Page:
Even before the new coronavirus arrived in Brazil, the country’s Central Bank was already acting to increase liquidity in the financial market. In one of the live videoconferences promoted by XP Investimentos during this period of crisis, Central Bank President Roberto Campos Neto said that the country was the first among the emerging countries to act in this regard. With a set of measures capable of injecting BRL 1 trillion ($173,2 billion) in liquidity, the cost of raising funds got lower, and banks have more cash released to lend. But the old Brazilian bureaucracy and the fear of default may be preventing money from reaching the hands of those who need it most: small and medium-sized companies.
“The truth is that nothing will be enough to compensate (the impact of COVID-19). We are living in an unprecedented moment. The good news is that it will pass. What all organizations need to do is survive this storm. Any help in that sense it will not be as good as if there was no storm, but it is fundamental “, said professor David Kallas, director of the Center for Business Studies at Insper, to LABS.
What the Brazilian Central Bank has done so far
Well, the list of measures is long. “At the turn of February to March, the monetary authority made a large injection of reserve requirements (which included a reduction in the minimum reserve requirement ratio from 31% to 25%). It was the first Central Bank in the world to make a large liquidity measure (so soon when it comes to the pandemic), of BRL 136 billion,” said Campos Neto.
Subsequently, the Central Bank exempted financial institutions from making additional provisions for performing loans that are refinanced up to September 2020 (six months). “What does that mean? Usually when you have a more complicated debtor and you have to roll over this debt, you have to have an additional provision because the credit is of worse quality. What we did was to waive that provision for six months. The banks (in turn) did (the debt rollover) for two months and may do it for two more,” explained Campos Neto. Since the measure facilitates refinancing performing loans of corporates and households with sound financial capacity, it enables their cash flow adjustments and may mitigate Covid-19 economic impacts, favoring the reallocation of something around BRL 3.2 trillion in credit.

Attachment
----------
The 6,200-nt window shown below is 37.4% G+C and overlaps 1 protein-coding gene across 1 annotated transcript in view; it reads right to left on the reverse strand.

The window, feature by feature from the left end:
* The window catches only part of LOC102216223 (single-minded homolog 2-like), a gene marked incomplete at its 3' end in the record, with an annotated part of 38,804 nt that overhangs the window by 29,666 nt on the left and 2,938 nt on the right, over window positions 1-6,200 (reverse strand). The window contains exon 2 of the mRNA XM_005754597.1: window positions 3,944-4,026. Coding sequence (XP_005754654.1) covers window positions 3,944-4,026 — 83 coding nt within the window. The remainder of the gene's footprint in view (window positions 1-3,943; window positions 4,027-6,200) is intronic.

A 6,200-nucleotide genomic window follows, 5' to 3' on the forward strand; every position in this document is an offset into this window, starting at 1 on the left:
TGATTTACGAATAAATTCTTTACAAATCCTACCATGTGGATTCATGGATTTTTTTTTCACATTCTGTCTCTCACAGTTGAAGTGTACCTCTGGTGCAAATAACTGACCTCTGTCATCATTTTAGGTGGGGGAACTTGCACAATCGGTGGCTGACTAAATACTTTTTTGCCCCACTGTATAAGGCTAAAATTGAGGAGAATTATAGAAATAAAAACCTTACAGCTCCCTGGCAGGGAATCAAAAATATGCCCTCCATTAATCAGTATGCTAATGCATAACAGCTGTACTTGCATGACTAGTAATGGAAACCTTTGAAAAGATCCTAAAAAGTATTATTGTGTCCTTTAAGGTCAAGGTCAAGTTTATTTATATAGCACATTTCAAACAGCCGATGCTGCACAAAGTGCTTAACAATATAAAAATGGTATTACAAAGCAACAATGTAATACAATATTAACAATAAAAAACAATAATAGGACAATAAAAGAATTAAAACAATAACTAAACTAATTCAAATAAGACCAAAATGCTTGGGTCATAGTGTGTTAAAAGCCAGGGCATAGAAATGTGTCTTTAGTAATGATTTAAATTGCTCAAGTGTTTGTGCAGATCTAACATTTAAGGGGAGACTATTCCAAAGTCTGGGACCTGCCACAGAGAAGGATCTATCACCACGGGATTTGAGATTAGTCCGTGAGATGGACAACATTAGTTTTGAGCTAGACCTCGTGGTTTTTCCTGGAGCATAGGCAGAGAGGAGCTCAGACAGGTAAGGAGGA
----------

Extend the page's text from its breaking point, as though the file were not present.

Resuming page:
The Brazilian Central Bank also reduced the capital requirement of banks (the so-called Capital Conservation Buffer) from 2.5% to 1.25% for a period of up to one year, with a gradual reversal until March 2022. This helps to maintain the current flow of credit, facilitates renegotiations, and increases the capital slack in the National Financial System to BRL 56 billion. In other words, it creates room for credit supply expansion of approximately BRL 640 billion.
In its second round of measures, the Central Bank created a new term deposit with special guarantees, an alternative fundraising instrument for all financial institutions associated with the Credit Guarantee Fund (FGC). That means that the institutions will be able to take higher deposits guaranteed by the FGC, up to one time its net worth limited to BRL 2 billion. “Without being too technical, this helps mostly the smaller banks, allowing a credit expansion of around BRL 200 billion”.
In parallel, the National Monetary Council (CMN) also approved a BRL 650 billion temporary line of loans from the Central Bank to banks in general, backed by Financial Letters guaranteed by credit operations. Accordingly, the money has to return to the Central Bank in up to a year. Besides that, there was still an additional reduction in the minimum reserve requirement ratio, from 25% to 17%.
Overall, all measures already taken by the Central Bank add up to more than BRL 1.1 trillion in liquidity, or 16% of Brazil’s GDP–the largest set of measures among emerging countries, according to Campos Neto. In the 2008 financial crisis, the measures taken at that time totaled BRL 117 billion, equivalent to 3.5% of the country’s GDP.
In addition to all these indirect measures by the Central Bank, there were also direct measures to help companies in the country, including the BRL 55 billion in emergency credit lines coordinated by the National Bank for Economic and Social Development (BNDES).
Within this BNDES package, the two most important initiatives are the BNDES Small Business Credit line (with BRL 5 billion available to help micro, small and medium-sized companies that need to increase working capital), and the Emergency Employment Support Program, with BRL 40 billion available (BRL 34 billion from the National Treasury) so that small and medium-sized companies that need to reduce wages and working hours of their staffs for up to two months have cheaper financing to do this at this time of crisis.
Is the money stuck in the banks?
On the one hand, some of the available data show that there is a growth in the granting of credit to companies in the country and that the lines launched due to the pandemic are moving, albeit at a slower pace than expected by specialists. On the other hand, there are complaints, which come via entities such as the Brazilian Support Service for micro and small companies Sebrae and the Brazilian Association of Electronic Commerce (Abcomm), that the requests of businessmen are mostly being denied, or that the conditions offered are worse than before the crisis.